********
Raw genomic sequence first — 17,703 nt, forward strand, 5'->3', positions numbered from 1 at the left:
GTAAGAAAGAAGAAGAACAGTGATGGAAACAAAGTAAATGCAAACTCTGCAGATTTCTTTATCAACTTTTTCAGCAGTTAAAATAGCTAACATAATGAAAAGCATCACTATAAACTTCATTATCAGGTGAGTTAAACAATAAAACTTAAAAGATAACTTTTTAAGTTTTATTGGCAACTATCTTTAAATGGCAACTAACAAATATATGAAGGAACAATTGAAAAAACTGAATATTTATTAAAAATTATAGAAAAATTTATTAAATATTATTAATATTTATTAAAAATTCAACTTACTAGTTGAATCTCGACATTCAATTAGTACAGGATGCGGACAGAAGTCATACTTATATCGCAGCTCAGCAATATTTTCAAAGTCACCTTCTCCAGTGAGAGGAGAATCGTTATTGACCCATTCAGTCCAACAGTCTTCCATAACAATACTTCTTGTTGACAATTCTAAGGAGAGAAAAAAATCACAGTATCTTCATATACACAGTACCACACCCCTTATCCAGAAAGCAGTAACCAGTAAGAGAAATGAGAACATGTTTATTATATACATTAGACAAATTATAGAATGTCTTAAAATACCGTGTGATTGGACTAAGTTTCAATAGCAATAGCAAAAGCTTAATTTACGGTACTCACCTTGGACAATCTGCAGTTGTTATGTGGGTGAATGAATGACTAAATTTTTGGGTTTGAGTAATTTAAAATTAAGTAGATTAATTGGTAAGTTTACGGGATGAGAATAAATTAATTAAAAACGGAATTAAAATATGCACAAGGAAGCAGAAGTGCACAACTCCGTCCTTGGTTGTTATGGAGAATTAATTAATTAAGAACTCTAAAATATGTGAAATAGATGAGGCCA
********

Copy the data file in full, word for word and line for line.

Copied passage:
Raw genomic sequence first — 17,703 nt, forward strand, 5'->3', positions numbered from 1 at the left:
GTAAGAAAGAAGAAGAACAGTGATGGAAACAAAGTAAATGCAAACTCTGCAGATTTCTTTATCAACTTTTTCAGCAGTTAAAATAGCTAACATAATGAAAAGCATCACTATAAACTTCATTATCAGGTGAGTTAAACAATAAAACTTAAAAGATAACTTTTTAAGTTTTATTGGCAACTATCTTTAAATGGCAACTAACAAATATATGAAGGAACAATTGAAAAAACTGAATATTTATTAAAAATTATAGAAAAATTTATTAAATATTATTAATATTTATTAAAAATTCAACTTACTAGTTGAATCTCGACATTCAATTAGTACAGGATGCGGACAGAAGTCATACTTATATCGCAGCTCAGCAATATTTTCAAAGTCACCTTCTCCAGTGAGAGGAGAATCGTTATTGACCCATTCAGTCCAACAGTCTTCCATAACAATACTTCTTGTTGACAATTCTAAGGAGAGAAAAAAATCACAGTATCTTCATATACACAGTACCACACCCCTTATCCAGAAAGCAGTAACCAGTAAGAGAAATGAGAACATGTTTATTATATACATTAGACAAATTATAGAATGTCTTAAAATACCGTGTGATTGGACTAAGTTTCAATAGCAATAGCAAAAGCTTAATTTACGGTACTCACCTTGGACAATCTGCAGTTGTTATGTGGGTGAATGAATGACTAAATTTTTGGGTTTGAGTAATTTAAAATTAAGTAGATTAATTGGTAAGTTTACGGGATGAGAATAAATTAATTAAAAACGGAATTAAAATATGCACAAGGAAGCAGAAGTGCACAACTCCGTCCTTGGTTGTTATGGAGAATTAATTAATTAAGAACTCTAAAATATGTGAAATAGATGAGGCCA